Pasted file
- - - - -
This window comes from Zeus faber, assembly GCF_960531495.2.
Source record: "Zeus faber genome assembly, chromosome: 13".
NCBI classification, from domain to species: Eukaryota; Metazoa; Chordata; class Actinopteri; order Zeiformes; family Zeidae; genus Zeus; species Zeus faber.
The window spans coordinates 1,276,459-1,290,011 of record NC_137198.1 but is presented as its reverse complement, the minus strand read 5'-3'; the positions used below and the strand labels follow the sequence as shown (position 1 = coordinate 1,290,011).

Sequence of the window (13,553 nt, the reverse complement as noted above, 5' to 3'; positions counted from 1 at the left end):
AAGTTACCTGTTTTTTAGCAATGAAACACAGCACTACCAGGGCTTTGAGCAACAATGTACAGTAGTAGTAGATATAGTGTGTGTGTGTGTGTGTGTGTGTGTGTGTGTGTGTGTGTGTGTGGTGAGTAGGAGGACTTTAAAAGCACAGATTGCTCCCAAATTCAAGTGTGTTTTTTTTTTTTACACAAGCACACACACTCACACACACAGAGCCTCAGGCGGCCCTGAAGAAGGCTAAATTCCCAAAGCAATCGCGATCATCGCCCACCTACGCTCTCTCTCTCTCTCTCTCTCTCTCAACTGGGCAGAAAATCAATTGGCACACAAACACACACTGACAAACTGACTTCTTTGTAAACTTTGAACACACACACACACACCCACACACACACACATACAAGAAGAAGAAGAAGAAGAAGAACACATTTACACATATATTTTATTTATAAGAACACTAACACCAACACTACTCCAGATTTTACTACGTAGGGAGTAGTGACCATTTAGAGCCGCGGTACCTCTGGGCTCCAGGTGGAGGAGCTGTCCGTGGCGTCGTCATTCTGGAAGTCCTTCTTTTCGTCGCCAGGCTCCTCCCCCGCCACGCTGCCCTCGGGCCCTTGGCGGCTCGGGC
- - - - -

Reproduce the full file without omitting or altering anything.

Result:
This window comes from Zeus faber, assembly GCF_960531495.2.
Source record: "Zeus faber genome assembly, chromosome: 13".
NCBI classification, from domain to species: Eukaryota; Metazoa; Chordata; class Actinopteri; order Zeiformes; family Zeidae; genus Zeus; species Zeus faber.
The window spans coordinates 1,276,459-1,290,011 of record NC_137198.1 but is presented as its reverse complement, the minus strand read 5'-3'; the positions used below and the strand labels follow the sequence as shown (position 1 = coordinate 1,290,011).

Sequence of the window (13,553 nt, the reverse complement as noted above, 5' to 3'; positions counted from 1 at the left end):
AAGTTACCTGTTTTTTAGCAATGAAACACAGCACTACCAGGGCTTTGAGCAACAATGTACAGTAGTAGTAGATATAGTGTGTGTGTGTGTGTGTGTGTGTGTGTGTGTGTGTGTGTGTGTGGTGAGTAGGAGGACTTTAAAAGCACAGATTGCTCCCAAATTCAAGTGTGTTTTTTTTTTTTACACAAGCACACACACTCACACACACAGAGCCTCAGGCGGCCCTGAAGAAGGCTAAATTCCCAAAGCAATCGCGATCATCGCCCACCTACGCTCTCTCTCTCTCTCTCTCTCTCTCAACTGGGCAGAAAATCAATTGGCACACAAACACACACTGACAAACTGACTTCTTTGTAAACTTTGAACACACACACACACACCCACACACACACACATACAAGAAGAAGAAGAAGAAGAAGAACACATTTACACATATATTTTATTTATAAGAACACTAACACCAACACTACTCCAGATTTTACTACGTAGGGAGTAGTGACCATTTAGAGCCGCGGTACCTCTGGGCTCCAGGTGGAGGAGCTGTCCGTGGCGTCGTCATTCTGGAAGTCCTTCTTTTCGTCGCCAGGCTCCTCCCCCGCCACGCTGCCCTCGGGCCCTTGGCGGCTCGGGC